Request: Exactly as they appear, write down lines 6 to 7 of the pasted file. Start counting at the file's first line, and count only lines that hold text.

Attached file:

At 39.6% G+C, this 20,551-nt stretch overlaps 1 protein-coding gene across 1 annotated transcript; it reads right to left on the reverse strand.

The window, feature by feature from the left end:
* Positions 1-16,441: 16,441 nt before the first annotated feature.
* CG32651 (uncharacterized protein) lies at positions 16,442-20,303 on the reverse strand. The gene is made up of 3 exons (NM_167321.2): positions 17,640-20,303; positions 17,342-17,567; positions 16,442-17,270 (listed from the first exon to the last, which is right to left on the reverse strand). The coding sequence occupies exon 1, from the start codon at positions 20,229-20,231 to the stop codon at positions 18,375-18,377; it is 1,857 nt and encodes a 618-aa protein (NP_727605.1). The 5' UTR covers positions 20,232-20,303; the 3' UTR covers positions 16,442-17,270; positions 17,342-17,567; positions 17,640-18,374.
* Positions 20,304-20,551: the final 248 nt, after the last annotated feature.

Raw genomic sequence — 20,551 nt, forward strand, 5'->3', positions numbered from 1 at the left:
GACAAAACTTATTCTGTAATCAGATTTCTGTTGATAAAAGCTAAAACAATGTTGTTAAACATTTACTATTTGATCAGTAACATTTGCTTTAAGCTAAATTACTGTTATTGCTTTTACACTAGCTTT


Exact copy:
Raw genomic sequence — 20,551 nt, forward strand, 5'->3', positions numbered from 1 at the left:
GACAAAACTTATTCTGTAATCAGATTTCTGTTGATAAAAGCTAAAACAATGTTGTTAAACATTTACTATTTGATCAGTAACATTTGCTTTAAGCTAAATTACTGTTATTGCTTTTACACTAGCTTT